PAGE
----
State v. DillonAnnotate this Case
104 Ariz. 33 (1968)
448 P.2d 89
STATE of Arizona and County of Yavapai, bodies politic, Appellees, v. Samuel DILLON, Appellant.
Supreme Court of Arizona. In Banc.
December 12, 1968.
*34 Gary K. Nelson, Atty. Gen., Darrell F. Smith, Then Atty. Gen., by Carl Waag, Asst. Atty. Gen., Eino M. Jacobson, Yavapai County Atty., for Appellees.
Head, Cline & Head, by Donald R. Head, Prescott, for appellant.
McFARLAND, Chief Justice:
Samuel Dillon, hereinafter referred to as defendant, was convicted of rape in the first degree under authority of A.R.S. § 13-611, and sentenced to serve a term not less than five nor more than six years in the Arizona State Penitentiary. From his conviction and sentence he appeals.
Defendant met the prosecutrix in Prescott, Arizona. At the time she was searching for her son who she believed had become drunk and wandered off. Dillon promised he could lead her to him. The prosecutrix believed defendant, and went with him in his car searching for her son. He later drove out to a deserted road and raped her. At the trial the substance of defendant's argument was that it was another man who was the perpetrator, and not Dillon.
The first contention raised by defendant is that the testimony by a police officer who reported on the story which was related to him by the prosecutrix shortly after the alleged rape was prejudicial. This evidence was not objected to by defendant at the time of the trial. On appeal he contends it is hearsay and for that reason inadmissible. This Court has set forth the rule governing the admissibility of such evidence in State v. McLain, 74 Ariz. 132, 245 P.2d 278:"* * * In this assignment of error we have what is commonly called an excited utterance, or a spontaneous exclamation to which the term of `res gestae' is sometimes applied. An excited utterance to come within the exception of the hearsay rule must have three requisites: 1. There must be a startling event. 2. The words spoken must be spoken soon after the event so as not to give the person speaking the words a time to fabricate. 3. The words spoken must relate to the startling event. Wigmore, Sec. 1750, Vol. 6, p. 142. In this case, all the elements are present and therefore its admissiblity [sic] is unquestioned. * * *"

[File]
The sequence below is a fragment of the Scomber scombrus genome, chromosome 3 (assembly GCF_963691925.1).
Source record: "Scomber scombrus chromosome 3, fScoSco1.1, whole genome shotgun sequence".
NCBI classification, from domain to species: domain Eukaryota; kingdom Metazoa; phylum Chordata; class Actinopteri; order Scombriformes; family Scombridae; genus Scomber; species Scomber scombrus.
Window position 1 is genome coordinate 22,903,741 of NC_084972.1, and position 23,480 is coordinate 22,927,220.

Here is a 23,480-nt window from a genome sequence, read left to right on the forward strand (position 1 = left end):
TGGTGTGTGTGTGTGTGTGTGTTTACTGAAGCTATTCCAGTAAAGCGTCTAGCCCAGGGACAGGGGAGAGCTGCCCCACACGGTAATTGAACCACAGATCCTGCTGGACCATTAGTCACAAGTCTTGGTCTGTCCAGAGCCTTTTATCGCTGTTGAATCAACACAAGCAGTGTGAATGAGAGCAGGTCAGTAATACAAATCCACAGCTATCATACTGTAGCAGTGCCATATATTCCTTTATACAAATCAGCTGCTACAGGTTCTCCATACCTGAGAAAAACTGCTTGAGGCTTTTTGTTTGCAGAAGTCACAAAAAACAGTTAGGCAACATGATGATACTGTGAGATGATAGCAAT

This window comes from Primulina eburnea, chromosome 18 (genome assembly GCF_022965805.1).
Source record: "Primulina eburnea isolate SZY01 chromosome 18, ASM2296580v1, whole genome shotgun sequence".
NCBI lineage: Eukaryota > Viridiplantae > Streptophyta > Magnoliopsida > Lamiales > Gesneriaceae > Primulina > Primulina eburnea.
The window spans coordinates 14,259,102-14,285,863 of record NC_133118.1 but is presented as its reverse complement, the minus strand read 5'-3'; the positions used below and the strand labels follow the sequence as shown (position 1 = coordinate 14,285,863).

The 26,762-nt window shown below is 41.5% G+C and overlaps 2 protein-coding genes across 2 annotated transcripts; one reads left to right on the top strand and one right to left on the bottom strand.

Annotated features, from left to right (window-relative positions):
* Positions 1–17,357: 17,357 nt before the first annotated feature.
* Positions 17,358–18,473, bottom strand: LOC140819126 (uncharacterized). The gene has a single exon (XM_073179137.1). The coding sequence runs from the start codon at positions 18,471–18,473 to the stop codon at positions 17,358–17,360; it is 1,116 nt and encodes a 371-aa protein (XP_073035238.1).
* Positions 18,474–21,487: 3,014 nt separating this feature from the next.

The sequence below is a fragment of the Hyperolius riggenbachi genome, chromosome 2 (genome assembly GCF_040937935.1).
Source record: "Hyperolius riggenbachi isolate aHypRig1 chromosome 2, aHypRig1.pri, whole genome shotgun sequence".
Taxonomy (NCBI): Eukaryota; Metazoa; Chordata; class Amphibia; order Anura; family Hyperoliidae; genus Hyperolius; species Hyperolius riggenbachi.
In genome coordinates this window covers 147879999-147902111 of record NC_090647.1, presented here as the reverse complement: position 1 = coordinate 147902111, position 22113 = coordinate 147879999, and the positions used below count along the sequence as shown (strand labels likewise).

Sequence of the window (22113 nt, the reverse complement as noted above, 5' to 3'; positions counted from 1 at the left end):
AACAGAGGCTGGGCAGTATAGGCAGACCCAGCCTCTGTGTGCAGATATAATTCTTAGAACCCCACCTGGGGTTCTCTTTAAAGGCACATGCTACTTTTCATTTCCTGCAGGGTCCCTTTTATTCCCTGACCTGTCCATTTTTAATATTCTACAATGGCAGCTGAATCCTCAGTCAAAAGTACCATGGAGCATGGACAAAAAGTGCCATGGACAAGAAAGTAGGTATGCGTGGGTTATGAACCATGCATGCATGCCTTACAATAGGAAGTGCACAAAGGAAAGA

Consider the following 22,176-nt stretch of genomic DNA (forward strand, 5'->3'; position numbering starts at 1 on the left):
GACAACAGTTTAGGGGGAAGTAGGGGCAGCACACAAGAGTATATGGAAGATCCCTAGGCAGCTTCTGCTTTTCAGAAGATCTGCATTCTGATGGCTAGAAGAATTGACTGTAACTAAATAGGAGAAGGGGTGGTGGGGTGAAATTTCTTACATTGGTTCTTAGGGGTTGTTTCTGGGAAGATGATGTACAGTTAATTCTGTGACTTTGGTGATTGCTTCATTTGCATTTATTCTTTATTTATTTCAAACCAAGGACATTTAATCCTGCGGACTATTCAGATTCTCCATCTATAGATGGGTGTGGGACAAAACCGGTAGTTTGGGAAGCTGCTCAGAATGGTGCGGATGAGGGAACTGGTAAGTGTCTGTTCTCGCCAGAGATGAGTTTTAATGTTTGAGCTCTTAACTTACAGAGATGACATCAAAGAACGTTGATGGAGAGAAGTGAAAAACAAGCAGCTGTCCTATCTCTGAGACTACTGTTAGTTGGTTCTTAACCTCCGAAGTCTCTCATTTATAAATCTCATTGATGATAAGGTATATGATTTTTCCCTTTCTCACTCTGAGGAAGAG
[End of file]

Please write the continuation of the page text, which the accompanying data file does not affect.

This case also follows the rule laid down in the early Arizona case of Trimble v. Territory, *35 8 Ariz. 273, 71 P. 932, in which the following language was used:"* * * The natural instinct of a female thus outraged and injured prompts her to disclose the occurrence at the earliest opportunity to some relative or friend who has interest in her welfare; and the absence of such a disclosure tends to discredit her as a witness, and may raise an inference against the truth of the charge. To avoid such discredit and inference, it is always competent for the prosecution to show, as a part of its case, that complaint was made recently after the commission of the outrage, and this fact is treated as a circumstance corroborative of the complainant's testimony. * * *"
In State v. Owen, 94 Ariz. 404, 385 P.2d 700, the prosecution put two witnesses on the stand, both of whom related the story of the rape as told to them by the prosecutrix. This Court stated:"Appellant strongly urges that the court erred in allowing the witnesses Ostaff and Officer Charles Hall to testify to statements concerning details of the alleged rape related to them by the prosecuting witness about an hour and a half after the incident, since these statements were hearsay. No objection was raised by any of the defendants to the testimony of Officer Hall and therefore its admission may not be urged as error on appeal. The trial court, in overruling objections to allowing the witness Ostaff to relate statements made to her by the prosecuting witness on the ground of hearsay, apparently considered such statements a part of res gestae. * * *"
In the instant case, there being no objection made to the testimony at the trial, as in State v. Owen, supra, the counsel for defendant apparently considered such statement as a part of the res gestae, and made no objection to its admission. As stated in State v. Taylor, 99 Ariz. 151, 407 P.2d 106:"The law is well settled that one who does not object to claimed hearsay testimony at the time it is offered thereby waives any objection on appeal. * * *"
Under the facts of the instant case, we hold the admission of this testimony was not error.
Defendant next complained that it was error for the prosecutor in his oral argument to make the statement:"If someone did something like that to you or to your wife, do you think she could remember who it was?"
We held that attorneys are given wide latitude in their arguments to the jury. State v. Robison, 99 Ariz. 241, 408 P.2d 29. However, in the instant case, defendant did not object to the statement. The failure of a defendant to object to the remarks made by a prosecutor in his closing statement to the jury so that the court may make a correction by proper instruction, results in a waiver of his right to have the argument reviewed. State v. Sowards, 99 Ariz. 22, 406 P.2d 202; State v. Hernandez, 96 Ariz. 28, 391 P.2d 586; State v. Woolery, 93 Ariz. 76, 378 P.2d 751; State v. Chance, 92 Ariz. 351, 377 P.2d 197. The only exception to this rule is where the conduct of the counsel was such that it must be presumed to have resulted in a miscarriage of justice. State v. Smith, 101 Ariz. 407, 420 P.2d 278. The statement made in the instant case was not of such nature. It was merely an argument to the jury of counsel that the nature of the crime was such that a prosecutrix would be so impressed that her identification of defendant was completely reliable. Such remarks did not constitute error under the facts of this case. State v. Robison, supra.
UDALL, V.C.J., and BERNSTEIN and LOCKWOOD, JJ., concur.
STRUCKMEYER, J., concurs in the results of this decision.